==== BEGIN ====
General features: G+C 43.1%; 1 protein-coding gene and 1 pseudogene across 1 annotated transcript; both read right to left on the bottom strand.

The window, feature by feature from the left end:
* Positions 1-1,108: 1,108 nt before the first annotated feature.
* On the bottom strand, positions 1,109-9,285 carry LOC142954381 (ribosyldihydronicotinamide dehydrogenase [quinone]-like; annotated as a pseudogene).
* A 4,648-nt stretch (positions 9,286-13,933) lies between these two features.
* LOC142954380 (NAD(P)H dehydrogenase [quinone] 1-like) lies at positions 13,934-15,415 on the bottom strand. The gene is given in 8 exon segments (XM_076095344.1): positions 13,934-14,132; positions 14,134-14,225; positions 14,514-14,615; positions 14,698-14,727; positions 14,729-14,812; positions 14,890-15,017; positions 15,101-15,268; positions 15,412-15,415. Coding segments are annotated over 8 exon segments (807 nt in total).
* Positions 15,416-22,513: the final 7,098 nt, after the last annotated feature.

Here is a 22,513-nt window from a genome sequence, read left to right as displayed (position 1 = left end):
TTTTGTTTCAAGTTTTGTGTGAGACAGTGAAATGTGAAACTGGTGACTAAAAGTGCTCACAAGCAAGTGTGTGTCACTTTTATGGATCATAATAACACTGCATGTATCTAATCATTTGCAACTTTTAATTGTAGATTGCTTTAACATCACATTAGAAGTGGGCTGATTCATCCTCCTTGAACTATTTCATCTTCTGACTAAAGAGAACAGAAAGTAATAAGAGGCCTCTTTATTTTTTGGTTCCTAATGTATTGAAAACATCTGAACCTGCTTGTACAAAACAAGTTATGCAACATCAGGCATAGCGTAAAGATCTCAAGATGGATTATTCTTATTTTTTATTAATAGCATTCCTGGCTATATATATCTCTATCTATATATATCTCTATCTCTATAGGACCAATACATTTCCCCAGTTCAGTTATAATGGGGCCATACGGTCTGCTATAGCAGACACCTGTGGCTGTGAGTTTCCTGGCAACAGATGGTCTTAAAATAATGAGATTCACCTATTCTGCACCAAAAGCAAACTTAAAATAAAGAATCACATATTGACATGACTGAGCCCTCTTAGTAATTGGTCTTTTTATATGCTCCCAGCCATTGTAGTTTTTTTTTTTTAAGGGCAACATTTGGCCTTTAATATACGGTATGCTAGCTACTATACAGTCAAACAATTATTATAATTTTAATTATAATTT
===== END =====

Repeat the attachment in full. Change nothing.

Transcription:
General features: G+C 43.1%; 1 protein-coding gene and 1 pseudogene across 1 annotated transcript; both read right to left on the bottom strand.

The window, feature by feature from the left end:
* Positions 1-1,108: 1,108 nt before the first annotated feature.
* On the bottom strand, positions 1,109-9,285 carry LOC142954381 (ribosyldihydronicotinamide dehydrogenase [quinone]-like; annotated as a pseudogene).
* A 4,648-nt stretch (positions 9,286-13,933) lies between these two features.
* LOC142954380 (NAD(P)H dehydrogenase [quinone] 1-like) lies at positions 13,934-15,415 on the bottom strand. The gene is given in 8 exon segments (XM_076095344.1): positions 13,934-14,132; positions 14,134-14,225; positions 14,514-14,615; positions 14,698-14,727; positions 14,729-14,812; positions 14,890-15,017; positions 15,101-15,268; positions 15,412-15,415. Coding segments are annotated over 8 exon segments (807 nt in total).
* Positions 15,416-22,513: the final 7,098 nt, after the last annotated feature.

Here is a 22,513-nt window from a genome sequence, read left to right as displayed (position 1 = left end):
TTTTGTTTCAAGTTTTGTGTGAGACAGTGAAATGTGAAACTGGTGACTAAAAGTGCTCACAAGCAAGTGTGTGTCACTTTTATGGATCATAATAACACTGCATGTATCTAATCATTTGCAACTTTTAATTGTAGATTGCTTTAACATCACATTAGAAGTGGGCTGATTCATCCTCCTTGAACTATTTCATCTTCTGACTAAAGAGAACAGAAAGTAATAAGAGGCCTCTTTATTTTTTGGTTCCTAATGTATTGAAAACATCTGAACCTGCTTGTACAAAACAAGTTATGCAACATCAGGCATAGCGTAAAGATCTCAAGATGGATTATTCTTATTTTTTATTAATAGCATTCCTGGCTATATATATCTCTATCTATATATATCTCTATCTCTATAGGACCAATACATTTCCCCAGTTCAGTTATAATGGGGCCATACGGTCTGCTATAGCAGACACCTGTGGCTGTGAGTTTCCTGGCAACAGATGGTCTTAAAATAATGAGATTCACCTATTCTGCACCAAAAGCAAACTTAAAATAAAGAATCACATATTGACATGACTGAGCCCTCTTAGTAATTGGTCTTTTTATATGCTCCCAGCCATTGTAGTTTTTTTTTTTTAAGGGCAACATTTGGCCTTTAATATACGGTATGCTAGCTACTATACAGTCAAACAATTATTATAATTTTAATTATAATTT